“I’m a Scholar, Not a Criminal.” These six words, written by USC graduate student Makiah Green, went viral in the aftermath of the Los Angeles Police Department’s arrest of six black students at an off-campus party last May.
They were posted on Green’s blog, “Makiah-isms,” and fueled the USChangeMovement, an initiative against LAPD’s alleged racial profiling.
The charges against the six students were eventually dropped, but Green’s activism has only grown stronger. She has been working closely with the USC Dept. of Public Safety to implement new party procedures this semester for off-campus social events to avoid future misunderstandings.
“I felt extremely compelled to really push this thing forward and do everything that I could to make sure that developments were getting done,” Green said. “We must take advantage of this opportunity to create change.”
Green said she has been meeting with DPS Chief John Thomas and Capt. Steve Alegre to solidify new policies to improve communication between USC students and law enforcement.
Thomas said one of his goals this semester is to encourage students, DPS officers and community members to become engaged with each other in a progressive way.
“What I want is to create community — that’s common unity,” Thomas said. “I want everyone to engage with each other to the degree that people know who’s on their block and are looking out for each other.”
To improve this communication, Green and other students have dictated a new party protocol and notification policy for off-campus social events. This involves having a party liaison present, meaning two sober attendees will be responsible for interacting with DPS or LAPD.
Students will have access to an informal party registration form to notify DPS when they are hosting a large-scale party, or any gathering with amplified sound, in order to minimize any surprise if DPS receives a noise complaint. Students will fill out the time, location and how many people they are expecting, as well as designate party liaisons with their contact information.
Thomas said this would help prevent the type of event that occurred on May 4 since they could directly call a point of contact at the party, instead of responding immediately when they receive a complaint.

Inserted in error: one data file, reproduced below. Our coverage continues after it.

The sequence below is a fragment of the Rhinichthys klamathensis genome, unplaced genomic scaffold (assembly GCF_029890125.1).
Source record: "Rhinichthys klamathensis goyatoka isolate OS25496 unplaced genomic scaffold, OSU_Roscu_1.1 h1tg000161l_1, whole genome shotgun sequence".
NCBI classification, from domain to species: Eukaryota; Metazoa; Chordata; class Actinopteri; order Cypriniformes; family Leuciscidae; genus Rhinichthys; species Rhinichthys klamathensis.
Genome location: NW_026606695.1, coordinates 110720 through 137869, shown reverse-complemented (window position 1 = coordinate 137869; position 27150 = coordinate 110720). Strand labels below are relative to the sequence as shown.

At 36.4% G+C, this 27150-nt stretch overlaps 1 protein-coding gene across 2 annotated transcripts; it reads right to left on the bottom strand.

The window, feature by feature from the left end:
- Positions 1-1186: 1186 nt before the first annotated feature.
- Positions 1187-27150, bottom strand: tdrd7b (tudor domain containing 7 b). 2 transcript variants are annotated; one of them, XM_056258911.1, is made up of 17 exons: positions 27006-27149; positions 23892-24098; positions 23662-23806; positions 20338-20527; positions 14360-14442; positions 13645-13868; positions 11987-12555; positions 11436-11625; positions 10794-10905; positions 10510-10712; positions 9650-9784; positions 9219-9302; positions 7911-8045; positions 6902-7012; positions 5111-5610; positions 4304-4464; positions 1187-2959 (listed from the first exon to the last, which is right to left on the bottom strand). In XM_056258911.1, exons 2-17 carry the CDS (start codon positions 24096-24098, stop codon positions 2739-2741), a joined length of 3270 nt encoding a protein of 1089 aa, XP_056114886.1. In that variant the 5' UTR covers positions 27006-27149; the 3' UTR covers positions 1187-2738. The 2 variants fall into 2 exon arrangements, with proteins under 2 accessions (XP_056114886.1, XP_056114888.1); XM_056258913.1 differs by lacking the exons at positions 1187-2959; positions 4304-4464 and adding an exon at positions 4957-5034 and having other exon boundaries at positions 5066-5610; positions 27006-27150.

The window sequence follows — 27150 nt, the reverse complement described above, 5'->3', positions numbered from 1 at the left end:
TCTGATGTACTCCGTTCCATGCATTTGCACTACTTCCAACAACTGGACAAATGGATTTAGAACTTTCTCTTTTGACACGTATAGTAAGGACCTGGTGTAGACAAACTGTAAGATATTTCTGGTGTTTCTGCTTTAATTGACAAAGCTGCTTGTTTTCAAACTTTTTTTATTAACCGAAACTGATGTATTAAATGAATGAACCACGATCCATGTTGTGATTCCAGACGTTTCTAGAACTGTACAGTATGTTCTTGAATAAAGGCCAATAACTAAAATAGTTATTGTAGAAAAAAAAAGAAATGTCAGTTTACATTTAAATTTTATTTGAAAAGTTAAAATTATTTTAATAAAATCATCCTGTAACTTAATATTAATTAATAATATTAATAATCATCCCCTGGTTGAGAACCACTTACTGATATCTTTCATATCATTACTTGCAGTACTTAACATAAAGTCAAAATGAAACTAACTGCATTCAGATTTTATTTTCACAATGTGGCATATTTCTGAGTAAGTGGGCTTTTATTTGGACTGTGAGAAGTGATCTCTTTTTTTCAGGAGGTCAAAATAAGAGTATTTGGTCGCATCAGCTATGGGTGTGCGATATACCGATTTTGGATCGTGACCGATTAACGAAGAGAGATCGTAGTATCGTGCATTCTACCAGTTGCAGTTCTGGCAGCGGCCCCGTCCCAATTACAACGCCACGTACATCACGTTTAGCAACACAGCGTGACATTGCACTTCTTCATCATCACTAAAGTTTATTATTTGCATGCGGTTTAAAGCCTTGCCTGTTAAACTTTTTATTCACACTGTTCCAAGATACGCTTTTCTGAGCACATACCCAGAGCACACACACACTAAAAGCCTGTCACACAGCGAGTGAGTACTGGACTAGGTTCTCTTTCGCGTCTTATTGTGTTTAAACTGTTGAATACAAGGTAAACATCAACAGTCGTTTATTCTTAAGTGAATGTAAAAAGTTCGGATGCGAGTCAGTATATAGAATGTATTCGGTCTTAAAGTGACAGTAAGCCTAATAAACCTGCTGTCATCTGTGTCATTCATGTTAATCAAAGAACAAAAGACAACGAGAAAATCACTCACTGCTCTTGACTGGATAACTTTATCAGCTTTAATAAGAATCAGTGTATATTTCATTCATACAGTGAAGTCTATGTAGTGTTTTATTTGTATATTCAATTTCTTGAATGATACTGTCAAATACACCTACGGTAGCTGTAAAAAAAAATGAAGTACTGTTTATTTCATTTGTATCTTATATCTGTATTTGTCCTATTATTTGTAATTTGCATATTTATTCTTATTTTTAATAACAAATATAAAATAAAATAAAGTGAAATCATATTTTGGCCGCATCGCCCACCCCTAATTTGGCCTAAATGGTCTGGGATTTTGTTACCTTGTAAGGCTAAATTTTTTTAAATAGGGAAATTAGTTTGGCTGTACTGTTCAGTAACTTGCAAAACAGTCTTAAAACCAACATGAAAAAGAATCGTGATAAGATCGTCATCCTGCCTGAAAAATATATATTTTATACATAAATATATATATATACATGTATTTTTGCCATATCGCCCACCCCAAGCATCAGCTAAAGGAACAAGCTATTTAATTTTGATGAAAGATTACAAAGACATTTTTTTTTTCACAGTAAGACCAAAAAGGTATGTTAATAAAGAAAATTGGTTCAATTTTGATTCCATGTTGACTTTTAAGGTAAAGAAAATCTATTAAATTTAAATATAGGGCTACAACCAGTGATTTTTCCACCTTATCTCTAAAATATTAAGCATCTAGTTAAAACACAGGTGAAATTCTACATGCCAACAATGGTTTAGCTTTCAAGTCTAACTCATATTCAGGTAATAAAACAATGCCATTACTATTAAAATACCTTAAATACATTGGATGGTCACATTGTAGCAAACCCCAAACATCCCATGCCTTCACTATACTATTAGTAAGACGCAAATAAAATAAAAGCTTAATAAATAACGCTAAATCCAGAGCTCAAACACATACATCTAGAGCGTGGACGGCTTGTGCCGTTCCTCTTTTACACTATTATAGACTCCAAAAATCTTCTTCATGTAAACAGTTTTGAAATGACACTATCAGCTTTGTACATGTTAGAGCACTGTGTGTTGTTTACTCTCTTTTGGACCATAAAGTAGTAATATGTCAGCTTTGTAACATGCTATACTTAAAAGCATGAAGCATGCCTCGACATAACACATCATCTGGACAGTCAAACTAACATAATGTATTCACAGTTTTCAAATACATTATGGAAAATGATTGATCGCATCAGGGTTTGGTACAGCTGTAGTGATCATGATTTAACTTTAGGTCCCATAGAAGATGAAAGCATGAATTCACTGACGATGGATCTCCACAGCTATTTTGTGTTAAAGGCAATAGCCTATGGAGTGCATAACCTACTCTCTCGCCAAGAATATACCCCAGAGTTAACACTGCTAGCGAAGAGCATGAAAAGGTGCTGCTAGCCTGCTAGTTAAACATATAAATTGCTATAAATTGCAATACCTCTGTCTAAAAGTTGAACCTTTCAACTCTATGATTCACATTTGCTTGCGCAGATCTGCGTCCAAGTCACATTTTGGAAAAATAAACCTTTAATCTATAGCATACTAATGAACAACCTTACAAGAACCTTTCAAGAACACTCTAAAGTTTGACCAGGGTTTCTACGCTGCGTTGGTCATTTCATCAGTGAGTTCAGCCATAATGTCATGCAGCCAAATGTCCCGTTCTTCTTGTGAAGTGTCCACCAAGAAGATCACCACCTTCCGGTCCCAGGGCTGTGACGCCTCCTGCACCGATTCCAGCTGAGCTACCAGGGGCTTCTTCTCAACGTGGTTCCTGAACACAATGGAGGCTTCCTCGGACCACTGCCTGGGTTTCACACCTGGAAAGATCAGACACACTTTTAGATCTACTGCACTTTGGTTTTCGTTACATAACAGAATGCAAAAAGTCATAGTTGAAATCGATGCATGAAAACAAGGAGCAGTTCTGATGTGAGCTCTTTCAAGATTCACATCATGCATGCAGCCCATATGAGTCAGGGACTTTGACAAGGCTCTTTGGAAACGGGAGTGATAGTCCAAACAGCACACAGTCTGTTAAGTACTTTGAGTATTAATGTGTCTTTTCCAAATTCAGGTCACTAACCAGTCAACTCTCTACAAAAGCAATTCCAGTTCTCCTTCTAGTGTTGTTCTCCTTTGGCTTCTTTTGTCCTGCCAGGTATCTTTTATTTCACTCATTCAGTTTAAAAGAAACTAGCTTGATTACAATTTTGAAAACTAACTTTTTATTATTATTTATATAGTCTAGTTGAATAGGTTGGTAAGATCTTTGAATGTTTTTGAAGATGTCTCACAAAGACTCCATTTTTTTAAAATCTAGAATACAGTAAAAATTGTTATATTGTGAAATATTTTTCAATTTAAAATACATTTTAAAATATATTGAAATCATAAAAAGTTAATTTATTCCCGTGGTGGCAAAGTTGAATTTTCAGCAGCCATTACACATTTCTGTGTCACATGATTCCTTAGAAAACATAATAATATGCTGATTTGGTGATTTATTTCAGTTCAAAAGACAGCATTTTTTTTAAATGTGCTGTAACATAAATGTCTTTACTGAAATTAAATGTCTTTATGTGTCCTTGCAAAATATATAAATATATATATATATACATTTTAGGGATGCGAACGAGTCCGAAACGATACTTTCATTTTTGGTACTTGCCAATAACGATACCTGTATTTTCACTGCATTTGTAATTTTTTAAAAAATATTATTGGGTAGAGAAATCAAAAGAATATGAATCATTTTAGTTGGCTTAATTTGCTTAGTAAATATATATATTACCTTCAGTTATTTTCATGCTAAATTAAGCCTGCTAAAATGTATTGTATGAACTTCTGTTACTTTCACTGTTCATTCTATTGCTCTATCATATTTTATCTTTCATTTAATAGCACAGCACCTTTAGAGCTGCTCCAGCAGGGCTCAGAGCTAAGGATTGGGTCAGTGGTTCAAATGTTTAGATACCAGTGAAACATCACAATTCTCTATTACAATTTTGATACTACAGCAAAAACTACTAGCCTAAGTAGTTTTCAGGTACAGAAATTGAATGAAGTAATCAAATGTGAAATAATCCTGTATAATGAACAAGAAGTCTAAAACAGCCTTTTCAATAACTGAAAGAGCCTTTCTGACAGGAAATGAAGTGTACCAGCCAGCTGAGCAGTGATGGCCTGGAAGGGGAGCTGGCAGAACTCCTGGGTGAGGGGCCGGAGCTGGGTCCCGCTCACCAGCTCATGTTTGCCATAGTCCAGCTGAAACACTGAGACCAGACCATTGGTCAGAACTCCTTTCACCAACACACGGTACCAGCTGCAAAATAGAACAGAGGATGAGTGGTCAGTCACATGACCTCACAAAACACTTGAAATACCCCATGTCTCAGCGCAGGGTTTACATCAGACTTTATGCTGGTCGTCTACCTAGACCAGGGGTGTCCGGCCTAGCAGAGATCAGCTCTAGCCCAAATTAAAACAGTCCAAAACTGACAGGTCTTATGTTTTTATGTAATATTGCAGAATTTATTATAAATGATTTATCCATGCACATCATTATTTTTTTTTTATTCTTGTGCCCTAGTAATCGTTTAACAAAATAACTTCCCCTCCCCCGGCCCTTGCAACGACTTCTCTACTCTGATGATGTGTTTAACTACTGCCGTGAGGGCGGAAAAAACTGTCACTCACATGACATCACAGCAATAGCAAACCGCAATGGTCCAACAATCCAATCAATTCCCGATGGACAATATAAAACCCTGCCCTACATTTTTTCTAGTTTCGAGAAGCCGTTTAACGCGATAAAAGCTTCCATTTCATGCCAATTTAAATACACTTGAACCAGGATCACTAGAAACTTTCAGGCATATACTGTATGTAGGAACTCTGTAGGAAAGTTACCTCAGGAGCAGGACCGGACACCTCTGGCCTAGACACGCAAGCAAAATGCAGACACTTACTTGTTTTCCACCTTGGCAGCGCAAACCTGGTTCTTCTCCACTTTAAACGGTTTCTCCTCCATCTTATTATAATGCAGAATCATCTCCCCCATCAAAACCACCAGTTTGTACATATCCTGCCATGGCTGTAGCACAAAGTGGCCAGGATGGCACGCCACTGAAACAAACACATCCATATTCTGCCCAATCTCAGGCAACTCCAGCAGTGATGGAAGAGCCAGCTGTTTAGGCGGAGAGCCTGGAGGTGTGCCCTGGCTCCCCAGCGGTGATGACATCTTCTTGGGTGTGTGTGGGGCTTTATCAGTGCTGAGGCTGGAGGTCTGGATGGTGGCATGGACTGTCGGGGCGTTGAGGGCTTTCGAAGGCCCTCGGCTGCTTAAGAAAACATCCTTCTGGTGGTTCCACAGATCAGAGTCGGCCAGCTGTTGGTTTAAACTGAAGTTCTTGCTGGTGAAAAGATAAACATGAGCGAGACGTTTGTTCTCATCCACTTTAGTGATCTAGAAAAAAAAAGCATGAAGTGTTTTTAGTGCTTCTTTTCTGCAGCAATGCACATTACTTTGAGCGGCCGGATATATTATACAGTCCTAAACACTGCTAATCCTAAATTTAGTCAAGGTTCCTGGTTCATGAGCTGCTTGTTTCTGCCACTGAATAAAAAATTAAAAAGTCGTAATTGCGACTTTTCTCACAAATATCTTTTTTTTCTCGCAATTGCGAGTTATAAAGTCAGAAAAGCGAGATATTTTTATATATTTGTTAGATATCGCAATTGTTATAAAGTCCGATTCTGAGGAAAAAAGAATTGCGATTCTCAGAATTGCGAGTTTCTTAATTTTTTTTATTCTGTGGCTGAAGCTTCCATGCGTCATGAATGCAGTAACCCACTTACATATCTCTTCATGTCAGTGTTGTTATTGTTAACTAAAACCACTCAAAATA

“This way everybody can win,” Thomas said. “The students can have their social events in the community, the community can expect that people are going to let them know they’re having a party, and DPS can work with them to help plan it and help keep them safe.”
Students have had mixed reactions to DPS’s new plan.
“I think this is a great step forward between DPS and the community, but I worry that communication will not be effective enough. This is a great starting point. Last May taught us that the relationship needs to improve,” Roonhee Ko, a junior majoring in broadcast and digital journalism, said.
Others worry less about the relationship between law enforcement and the university, and more about the practicality of such measures.
“I think that while students would be willing to register their parties online, they aren’t really going to be able to estimate the amount of people that will attend their party, so I don’t know how successful these new protocols really will be,” said Meghan Rajeev, a sophomore majoring in business administration.
Green said she has dedicated her summer to voicing her concern and helping to implement specific policies. She feels it is important that all students and community members feel safe and valued on and around the university campus.
“I think it’s hard to survive in a place where you do not feel welcomed or feel the university support you,” Green said. “I want to make sure that all the suffering that people have been through in the past or that’s been around this campus for years was not in vain.”
Green said she considers the incident last May a positive situation because it has set the university up for the possibility to create change. Other students, however, disagree.
“I think the measures themselves seem reasonable, but they shouldn’t have been brought about by that incident — that was racism, plain and simple,” said Molly Quinlan, a sophomore majoring in theater.
Green looked forward to developing an official student organization at USC to encourage students to speak up about related issues. Green said she hopes the organization will work to break down subconscious biases toward certain races, cultures and religions and develop a healthy relationship with law enforcement.
“There has been a turbulent history in this city,” Green said. “And this is a monumental moment that we have the opportunity to finally make progress because of how things unfolded.”
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